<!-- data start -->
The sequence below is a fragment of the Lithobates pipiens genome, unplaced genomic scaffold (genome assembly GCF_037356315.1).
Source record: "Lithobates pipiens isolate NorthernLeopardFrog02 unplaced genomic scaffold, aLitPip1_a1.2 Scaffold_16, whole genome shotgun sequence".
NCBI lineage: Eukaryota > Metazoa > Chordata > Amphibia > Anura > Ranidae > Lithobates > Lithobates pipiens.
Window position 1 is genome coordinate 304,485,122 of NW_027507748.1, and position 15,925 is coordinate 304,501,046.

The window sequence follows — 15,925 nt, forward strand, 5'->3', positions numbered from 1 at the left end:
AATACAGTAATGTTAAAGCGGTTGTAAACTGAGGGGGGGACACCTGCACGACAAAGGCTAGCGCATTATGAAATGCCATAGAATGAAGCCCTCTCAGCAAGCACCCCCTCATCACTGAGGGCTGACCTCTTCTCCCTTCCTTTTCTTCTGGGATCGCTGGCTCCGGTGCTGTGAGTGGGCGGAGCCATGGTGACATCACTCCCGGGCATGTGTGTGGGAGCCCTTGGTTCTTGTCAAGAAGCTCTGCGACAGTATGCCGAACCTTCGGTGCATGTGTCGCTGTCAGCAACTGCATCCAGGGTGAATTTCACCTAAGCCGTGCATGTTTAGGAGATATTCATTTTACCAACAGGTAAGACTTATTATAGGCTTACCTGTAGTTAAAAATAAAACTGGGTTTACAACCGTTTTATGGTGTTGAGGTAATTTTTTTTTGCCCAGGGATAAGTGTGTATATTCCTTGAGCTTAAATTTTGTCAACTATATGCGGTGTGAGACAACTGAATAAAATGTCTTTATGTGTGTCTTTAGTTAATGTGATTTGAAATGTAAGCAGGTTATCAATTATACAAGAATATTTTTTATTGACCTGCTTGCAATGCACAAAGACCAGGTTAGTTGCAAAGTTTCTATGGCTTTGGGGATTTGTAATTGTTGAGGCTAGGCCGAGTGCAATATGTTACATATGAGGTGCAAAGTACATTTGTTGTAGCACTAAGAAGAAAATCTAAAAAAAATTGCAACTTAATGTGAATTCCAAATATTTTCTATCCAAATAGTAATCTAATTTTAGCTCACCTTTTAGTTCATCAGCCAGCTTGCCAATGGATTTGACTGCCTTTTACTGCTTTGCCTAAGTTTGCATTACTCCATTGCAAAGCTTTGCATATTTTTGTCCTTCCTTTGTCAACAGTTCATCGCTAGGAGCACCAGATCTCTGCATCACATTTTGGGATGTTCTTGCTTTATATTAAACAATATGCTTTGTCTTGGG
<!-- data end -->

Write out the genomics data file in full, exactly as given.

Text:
The sequence below is a fragment of the Lithobates pipiens genome, unplaced genomic scaffold (genome assembly GCF_037356315.1).
Source record: "Lithobates pipiens isolate NorthernLeopardFrog02 unplaced genomic scaffold, aLitPip1_a1.2 Scaffold_16, whole genome shotgun sequence".
NCBI lineage: Eukaryota > Metazoa > Chordata > Amphibia > Anura > Ranidae > Lithobates > Lithobates pipiens.
Window position 1 is genome coordinate 304,485,122 of NW_027507748.1, and position 15,925 is coordinate 304,501,046.

The window sequence follows — 15,925 nt, forward strand, 5'->3', positions numbered from 1 at the left end:
AATACAGTAATGTTAAAGCGGTTGTAAACTGAGGGGGGGACACCTGCACGACAAAGGCTAGCGCATTATGAAATGCCATAGAATGAAGCCCTCTCAGCAAGCACCCCCTCATCACTGAGGGCTGACCTCTTCTCCCTTCCTTTTCTTCTGGGATCGCTGGCTCCGGTGCTGTGAGTGGGCGGAGCCATGGTGACATCACTCCCGGGCATGTGTGTGGGAGCCCTTGGTTCTTGTCAAGAAGCTCTGCGACAGTATGCCGAACCTTCGGTGCATGTGTCGCTGTCAGCAACTGCATCCAGGGTGAATTTCACCTAAGCCGTGCATGTTTAGGAGATATTCATTTTACCAACAGGTAAGACTTATTATAGGCTTACCTGTAGTTAAAAATAAAACTGGGTTTACAACCGTTTTATGGTGTTGAGGTAATTTTTTTTTGCCCAGGGATAAGTGTGTATATTCCTTGAGCTTAAATTTTGTCAACTATATGCGGTGTGAGACAACTGAATAAAATGTCTTTATGTGTGTCTTTAGTTAATGTGATTTGAAATGTAAGCAGGTTATCAATTATACAAGAATATTTTTTATTGACCTGCTTGCAATGCACAAAGACCAGGTTAGTTGCAAAGTTTCTATGGCTTTGGGGATTTGTAATTGTTGAGGCTAGGCCGAGTGCAATATGTTACATATGAGGTGCAAAGTACATTTGTTGTAGCACTAAGAAGAAAATCTAAAAAAAATTGCAACTTAATGTGAATTCCAAATATTTTCTATCCAAATAGTAATCTAATTTTAGCTCACCTTTTAGTTCATCAGCCAGCTTGCCAATGGATTTGACTGCCTTTTACTGCTTTGCCTAAGTTTGCATTACTCCATTGCAAAGCTTTGCATATTTTTGTCCTTCCTTTGTCAACAGTTCATCGCTAGGAGCACCAGATCTCTGCATCACATTTTGGGATGTTCTTGCTTTATATTAAACAATATGCTTTGTCTTGGG